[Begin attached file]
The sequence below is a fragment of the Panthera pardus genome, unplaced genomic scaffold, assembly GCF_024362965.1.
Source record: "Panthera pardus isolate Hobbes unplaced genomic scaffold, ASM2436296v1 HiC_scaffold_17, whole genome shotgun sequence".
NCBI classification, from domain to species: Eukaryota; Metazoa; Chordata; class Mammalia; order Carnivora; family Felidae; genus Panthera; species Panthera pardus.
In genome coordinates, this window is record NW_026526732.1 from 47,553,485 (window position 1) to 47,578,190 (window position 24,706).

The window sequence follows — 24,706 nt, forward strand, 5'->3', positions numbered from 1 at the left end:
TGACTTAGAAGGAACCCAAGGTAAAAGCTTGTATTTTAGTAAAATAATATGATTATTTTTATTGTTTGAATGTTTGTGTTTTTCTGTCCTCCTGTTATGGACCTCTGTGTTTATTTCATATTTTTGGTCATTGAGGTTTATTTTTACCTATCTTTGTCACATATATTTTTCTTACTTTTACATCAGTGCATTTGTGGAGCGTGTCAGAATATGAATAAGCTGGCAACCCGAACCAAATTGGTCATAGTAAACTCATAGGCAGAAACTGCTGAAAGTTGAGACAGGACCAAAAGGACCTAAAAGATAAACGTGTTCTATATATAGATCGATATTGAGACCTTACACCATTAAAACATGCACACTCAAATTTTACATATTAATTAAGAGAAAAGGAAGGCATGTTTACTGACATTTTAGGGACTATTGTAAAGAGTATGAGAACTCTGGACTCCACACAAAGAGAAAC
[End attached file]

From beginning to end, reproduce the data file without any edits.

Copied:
The sequence below is a fragment of the Panthera pardus genome, unplaced genomic scaffold, assembly GCF_024362965.1.
Source record: "Panthera pardus isolate Hobbes unplaced genomic scaffold, ASM2436296v1 HiC_scaffold_17, whole genome shotgun sequence".
NCBI classification, from domain to species: Eukaryota; Metazoa; Chordata; class Mammalia; order Carnivora; family Felidae; genus Panthera; species Panthera pardus.
In genome coordinates, this window is record NW_026526732.1 from 47,553,485 (window position 1) to 47,578,190 (window position 24,706).

The window sequence follows — 24,706 nt, forward strand, 5'->3', positions numbered from 1 at the left end:
TGACTTAGAAGGAACCCAAGGTAAAAGCTTGTATTTTAGTAAAATAATATGATTATTTTTATTGTTTGAATGTTTGTGTTTTTCTGTCCTCCTGTTATGGACCTCTGTGTTTATTTCATATTTTTGGTCATTGAGGTTTATTTTTACCTATCTTTGTCACATATATTTTTCTTACTTTTACATCAGTGCATTTGTGGAGCGTGTCAGAATATGAATAAGCTGGCAACCCGAACCAAATTGGTCATAGTAAACTCATAGGCAGAAACTGCTGAAAGTTGAGACAGGACCAAAAGGACCTAAAAGATAAACGTGTTCTATATATAGATCGATATTGAGACCTTACACCATTAAAACATGCACACTCAAATTTTACATATTAATTAAGAGAAAAGGAAGGCATGTTTACTGACATTTTAGGGACTATTGTAAAGAGTATGAGAACTCTGGACTCCACACAAAGAGAAAC